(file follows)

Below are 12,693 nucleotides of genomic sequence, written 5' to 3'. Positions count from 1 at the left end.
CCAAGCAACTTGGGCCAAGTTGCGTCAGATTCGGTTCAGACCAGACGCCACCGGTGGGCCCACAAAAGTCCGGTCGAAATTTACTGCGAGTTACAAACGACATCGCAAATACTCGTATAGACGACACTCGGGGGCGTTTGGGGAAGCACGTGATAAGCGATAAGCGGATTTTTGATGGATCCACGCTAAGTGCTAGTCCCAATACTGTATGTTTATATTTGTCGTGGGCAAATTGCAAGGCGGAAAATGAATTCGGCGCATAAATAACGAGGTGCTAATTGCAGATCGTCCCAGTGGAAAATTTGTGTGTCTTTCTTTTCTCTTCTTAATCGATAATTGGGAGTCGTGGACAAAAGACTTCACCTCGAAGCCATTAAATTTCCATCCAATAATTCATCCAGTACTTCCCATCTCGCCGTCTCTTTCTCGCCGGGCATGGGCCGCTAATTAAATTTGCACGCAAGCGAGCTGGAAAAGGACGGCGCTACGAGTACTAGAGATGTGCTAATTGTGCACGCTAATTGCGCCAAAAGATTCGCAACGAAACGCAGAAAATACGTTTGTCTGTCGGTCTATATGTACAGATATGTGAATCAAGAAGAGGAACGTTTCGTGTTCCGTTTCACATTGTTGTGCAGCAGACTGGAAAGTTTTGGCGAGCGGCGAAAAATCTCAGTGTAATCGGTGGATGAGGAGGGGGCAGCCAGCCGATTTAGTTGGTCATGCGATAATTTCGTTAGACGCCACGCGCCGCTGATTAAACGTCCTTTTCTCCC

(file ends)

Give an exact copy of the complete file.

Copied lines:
Below are 12,693 nucleotides of genomic sequence, written 5' to 3'. Positions count from 1 at the left end.
CCAAGCAACTTGGGCCAAGTTGCGTCAGATTCGGTTCAGACCAGACGCCACCGGTGGGCCCACAAAAGTCCGGTCGAAATTTACTGCGAGTTACAAACGACATCGCAAATACTCGTATAGACGACACTCGGGGGCGTTTGGGGAAGCACGTGATAAGCGATAAGCGGATTTTTGATGGATCCACGCTAAGTGCTAGTCCCAATACTGTATGTTTATATTTGTCGTGGGCAAATTGCAAGGCGGAAAATGAATTCGGCGCATAAATAACGAGGTGCTAATTGCAGATCGTCCCAGTGGAAAATTTGTGTGTCTTTCTTTTCTCTTCTTAATCGATAATTGGGAGTCGTGGACAAAAGACTTCACCTCGAAGCCATTAAATTTCCATCCAATAATTCATCCAGTACTTCCCATCTCGCCGTCTCTTTCTCGCCGGGCATGGGCCGCTAATTAAATTTGCACGCAAGCGAGCTGGAAAAGGACGGCGCTACGAGTACTAGAGATGTGCTAATTGTGCACGCTAATTGCGCCAAAAGATTCGCAACGAAACGCAGAAAATACGTTTGTCTGTCGGTCTATATGTACAGATATGTGAATCAAGAAGAGGAACGTTTCGTGTTCCGTTTCACATTGTTGTGCAGCAGACTGGAAAGTTTTGGCGAGCGGCGAAAAATCTCAGTGTAATCGGTGGATGAGGAGGGGGCAGCCAGCCGATTTAGTTGGTCATGCGATAATTTCGTTAGACGCCACGCGCCGCTGATTAAACGTCCTTTTCTCCC